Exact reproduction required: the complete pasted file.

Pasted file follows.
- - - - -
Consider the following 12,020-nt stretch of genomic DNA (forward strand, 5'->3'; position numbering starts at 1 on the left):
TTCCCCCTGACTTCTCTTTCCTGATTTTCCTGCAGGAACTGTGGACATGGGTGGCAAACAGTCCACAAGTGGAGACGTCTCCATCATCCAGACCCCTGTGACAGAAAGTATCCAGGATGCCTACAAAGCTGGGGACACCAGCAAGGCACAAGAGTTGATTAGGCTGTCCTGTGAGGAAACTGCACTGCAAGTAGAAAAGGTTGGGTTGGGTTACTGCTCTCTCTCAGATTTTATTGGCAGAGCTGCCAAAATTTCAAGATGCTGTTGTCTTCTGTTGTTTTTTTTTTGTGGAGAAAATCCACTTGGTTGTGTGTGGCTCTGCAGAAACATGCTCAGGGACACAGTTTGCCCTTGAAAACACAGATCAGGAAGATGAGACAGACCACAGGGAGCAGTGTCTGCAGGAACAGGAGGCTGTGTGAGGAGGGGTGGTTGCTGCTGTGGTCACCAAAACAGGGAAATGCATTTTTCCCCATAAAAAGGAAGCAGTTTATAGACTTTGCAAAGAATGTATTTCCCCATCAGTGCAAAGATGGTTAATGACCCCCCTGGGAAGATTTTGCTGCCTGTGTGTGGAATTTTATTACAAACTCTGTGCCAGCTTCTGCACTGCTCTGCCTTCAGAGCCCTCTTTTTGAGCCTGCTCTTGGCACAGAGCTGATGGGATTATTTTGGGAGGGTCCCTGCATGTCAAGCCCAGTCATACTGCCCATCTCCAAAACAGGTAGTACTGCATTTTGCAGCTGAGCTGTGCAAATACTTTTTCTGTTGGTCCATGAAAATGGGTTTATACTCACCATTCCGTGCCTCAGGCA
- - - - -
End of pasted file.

Consider the following 12,020-nt stretch of genomic DNA (forward strand, 5'->3'; position numbering starts at 1 on the left):
TTCCCCCTGACTTCTCTTTCCTGATTTTCCTGCAGGAACTGTGGACATGGGTGGCAAACAGTCCACAAGTGGAGACGTCTCCATCATCCAGACCCCTGTGACAGAAAGTATCCAGGATGCCTACAAAGCTGGGGACACCAGCAAGGCACAAGAGTTGATTAGGCTGTCCTGTGAGGAAACTGCACTGCAAGTAGAAAAGGTTGGGTTGGGTTACTGCTCTCTCTCAGATTTTATTGGCAGAGCTGCCAAAATTTCAAGATGCTGTTGTCTTCTGTTGTTTTTTTTTTGTGGAGAAAATCCACTTGGTTGTGTGTGGCTCTGCAGAAACATGCTCAGGGACACAGTTTGCCCTTGAAAACACAGATCAGGAAGATGAGACAGACCACAGGGAGCAGTGTCTGCAGGAACAGGAGGCTGTGTGAGGAGGGGTGGTTGCTGCTGTGGTCACCAAAACAGGGAAATGCATTTTTCCCCATAAAAAGGAAGCAGTTTATAGACTTTGCAAAGAATGTATTTCCCCATCAGTGCAAAGATGGTTAATGACCCCCCTGGGAAGATTTTGCTGCCTGTGTGTGGAATTTTATTACAAACTCTGTGCCAGCTTCTGCACTGCTCTGCCTTCAGAGCCCTCTTTTTGAGCCTGCTCTTGGCACAGAGCTGATGGGATTATTTTGGGAGGGTCCCTGCATGTCAAGCCCAGTCATACTGCCCATCTCCAAAACAGGTAGTACTGCATTTTGCAGCTGAGCTGTGCAAATACTTTTTCTGTTGGTCCATGAAAATGGGTTTATACTCACCATTCCGTGCCTCAGGCA